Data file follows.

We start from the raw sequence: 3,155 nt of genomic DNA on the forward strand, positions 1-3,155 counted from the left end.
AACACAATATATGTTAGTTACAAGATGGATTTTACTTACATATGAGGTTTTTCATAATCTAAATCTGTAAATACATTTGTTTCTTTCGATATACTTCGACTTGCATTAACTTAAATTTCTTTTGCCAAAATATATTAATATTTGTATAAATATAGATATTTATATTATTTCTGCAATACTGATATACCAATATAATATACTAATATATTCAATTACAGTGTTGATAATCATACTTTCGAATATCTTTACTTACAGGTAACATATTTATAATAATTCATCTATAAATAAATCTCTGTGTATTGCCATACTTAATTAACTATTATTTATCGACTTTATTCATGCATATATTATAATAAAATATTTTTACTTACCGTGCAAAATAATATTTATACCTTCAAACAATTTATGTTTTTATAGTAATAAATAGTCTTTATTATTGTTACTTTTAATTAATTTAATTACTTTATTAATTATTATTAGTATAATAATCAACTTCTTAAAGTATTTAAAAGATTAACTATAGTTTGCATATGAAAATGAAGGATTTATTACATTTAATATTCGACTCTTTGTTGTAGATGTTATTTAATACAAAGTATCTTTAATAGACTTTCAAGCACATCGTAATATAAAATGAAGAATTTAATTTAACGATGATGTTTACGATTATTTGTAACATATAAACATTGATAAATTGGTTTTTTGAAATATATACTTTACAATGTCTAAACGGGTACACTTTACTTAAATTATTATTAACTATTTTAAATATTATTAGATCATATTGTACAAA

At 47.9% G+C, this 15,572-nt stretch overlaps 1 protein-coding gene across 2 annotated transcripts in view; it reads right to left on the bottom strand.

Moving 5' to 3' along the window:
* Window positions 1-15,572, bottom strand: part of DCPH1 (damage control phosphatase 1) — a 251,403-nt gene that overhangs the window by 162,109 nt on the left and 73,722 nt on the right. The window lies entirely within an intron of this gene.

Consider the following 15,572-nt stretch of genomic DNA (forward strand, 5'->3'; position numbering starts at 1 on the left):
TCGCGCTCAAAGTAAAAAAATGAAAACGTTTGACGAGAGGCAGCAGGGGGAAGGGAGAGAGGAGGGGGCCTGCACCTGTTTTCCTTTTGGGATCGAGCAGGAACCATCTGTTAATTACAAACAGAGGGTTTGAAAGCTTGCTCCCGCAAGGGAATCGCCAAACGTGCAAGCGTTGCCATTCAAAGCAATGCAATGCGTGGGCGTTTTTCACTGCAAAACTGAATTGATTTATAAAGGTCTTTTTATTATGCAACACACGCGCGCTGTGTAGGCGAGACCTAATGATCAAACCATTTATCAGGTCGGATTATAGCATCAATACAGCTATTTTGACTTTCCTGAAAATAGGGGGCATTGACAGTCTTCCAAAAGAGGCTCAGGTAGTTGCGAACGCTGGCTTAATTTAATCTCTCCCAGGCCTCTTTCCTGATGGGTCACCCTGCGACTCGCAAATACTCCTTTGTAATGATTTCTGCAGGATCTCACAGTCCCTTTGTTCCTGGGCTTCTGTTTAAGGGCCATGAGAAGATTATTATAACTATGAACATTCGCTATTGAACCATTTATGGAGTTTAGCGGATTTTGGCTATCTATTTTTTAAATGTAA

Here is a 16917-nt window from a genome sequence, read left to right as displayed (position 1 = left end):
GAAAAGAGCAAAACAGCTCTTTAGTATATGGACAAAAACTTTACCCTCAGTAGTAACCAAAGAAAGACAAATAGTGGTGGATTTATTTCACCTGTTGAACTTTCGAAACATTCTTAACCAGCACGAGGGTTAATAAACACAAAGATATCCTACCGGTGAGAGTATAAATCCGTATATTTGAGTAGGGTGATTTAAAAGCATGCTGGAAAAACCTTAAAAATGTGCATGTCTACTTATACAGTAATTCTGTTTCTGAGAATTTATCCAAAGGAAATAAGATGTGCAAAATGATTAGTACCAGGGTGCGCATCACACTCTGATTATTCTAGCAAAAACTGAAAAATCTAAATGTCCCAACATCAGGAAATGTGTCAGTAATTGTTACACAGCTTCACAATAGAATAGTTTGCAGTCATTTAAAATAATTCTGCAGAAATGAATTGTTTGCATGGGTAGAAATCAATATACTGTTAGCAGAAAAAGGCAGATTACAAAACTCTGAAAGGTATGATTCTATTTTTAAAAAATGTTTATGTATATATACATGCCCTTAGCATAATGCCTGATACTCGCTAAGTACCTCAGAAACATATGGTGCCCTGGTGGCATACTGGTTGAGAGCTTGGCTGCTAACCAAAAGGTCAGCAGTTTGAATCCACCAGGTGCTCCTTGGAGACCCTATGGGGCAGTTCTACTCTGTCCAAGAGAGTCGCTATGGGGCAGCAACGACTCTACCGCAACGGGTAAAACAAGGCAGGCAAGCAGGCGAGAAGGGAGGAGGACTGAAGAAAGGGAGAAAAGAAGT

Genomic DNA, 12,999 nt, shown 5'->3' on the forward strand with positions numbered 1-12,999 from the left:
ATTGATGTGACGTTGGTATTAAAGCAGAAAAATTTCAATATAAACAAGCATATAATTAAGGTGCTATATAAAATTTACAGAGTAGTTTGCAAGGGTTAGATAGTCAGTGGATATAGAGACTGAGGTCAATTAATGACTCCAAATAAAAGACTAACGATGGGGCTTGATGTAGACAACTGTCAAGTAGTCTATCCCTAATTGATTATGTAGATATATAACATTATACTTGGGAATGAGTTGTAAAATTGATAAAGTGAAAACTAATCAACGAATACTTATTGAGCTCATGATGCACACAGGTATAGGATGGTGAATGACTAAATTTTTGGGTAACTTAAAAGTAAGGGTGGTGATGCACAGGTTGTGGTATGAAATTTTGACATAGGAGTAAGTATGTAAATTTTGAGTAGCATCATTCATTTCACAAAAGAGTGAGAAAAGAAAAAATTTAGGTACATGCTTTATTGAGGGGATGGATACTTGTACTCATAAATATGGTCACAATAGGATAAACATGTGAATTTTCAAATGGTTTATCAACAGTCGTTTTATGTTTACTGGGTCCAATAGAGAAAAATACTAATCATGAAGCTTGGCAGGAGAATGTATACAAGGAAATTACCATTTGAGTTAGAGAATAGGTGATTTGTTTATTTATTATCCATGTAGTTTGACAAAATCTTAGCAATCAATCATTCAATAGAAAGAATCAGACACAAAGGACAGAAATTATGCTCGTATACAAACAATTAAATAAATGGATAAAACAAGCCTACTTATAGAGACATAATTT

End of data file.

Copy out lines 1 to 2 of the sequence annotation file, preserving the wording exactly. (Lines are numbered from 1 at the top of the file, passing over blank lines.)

We start from the raw sequence: 3,155 nt of genomic DNA on the forward strand, positions 1-3,155 counted from the left end.
AACACAATATATGTTAGTTACAAGATGGATTTTACTTACATATGAGGTTTTTCATAATCTAAATCTGTAAATACATTTGTTTCTTTCGATATACTTCGACTTGCATTAACTTAAATTTCTTTTGCCAAAATATATTAATATTTGTATAAATATAGATATTTATATTATTTCTGCAATACTGATATACCAATATAATATACTAATATATTCAATTACAGTGTTGATAATCATACTTTCGAATATCTTTACTTACAGGTAACATATTTATAATAATTCATCTATAAATAAATCTCTGTGTATTGCCATACTTAATTAACTATTATTTATCGACTTTATTCATGCATATATTATAATAAAATATTTTTACTTACCGTGCAAAATAATATTTATACCTTCAAACAATTTATGTTTTTATAGTAATAAATAGTCTTTATTATTGTTACTTTTAATTAATTTAATTACTTTATTAATTATTATTAGTATAATAATCAACTTCTTAAAGTATTTAAAAGATTAACTATAGTTTGCATATGAAAATGAAGGATTTATTACATTTAATATTCGACTCTTTGTTGTAGATGTTATTTAATACAAAGTATCTTTAATAGACTTTCAAGCACATCGTAATATAAAATGAAGAATTTAATTTAACGATGATGTTTACGATTATTTGTAACATATAAACATTGATAAATTGGTTTTTTGAAATATATACTTTACAATGTCTAAACGGGTACACTTTACTTAAATTATTATTAACTATTTTAAATATTATTAGATCATATTGTACAAA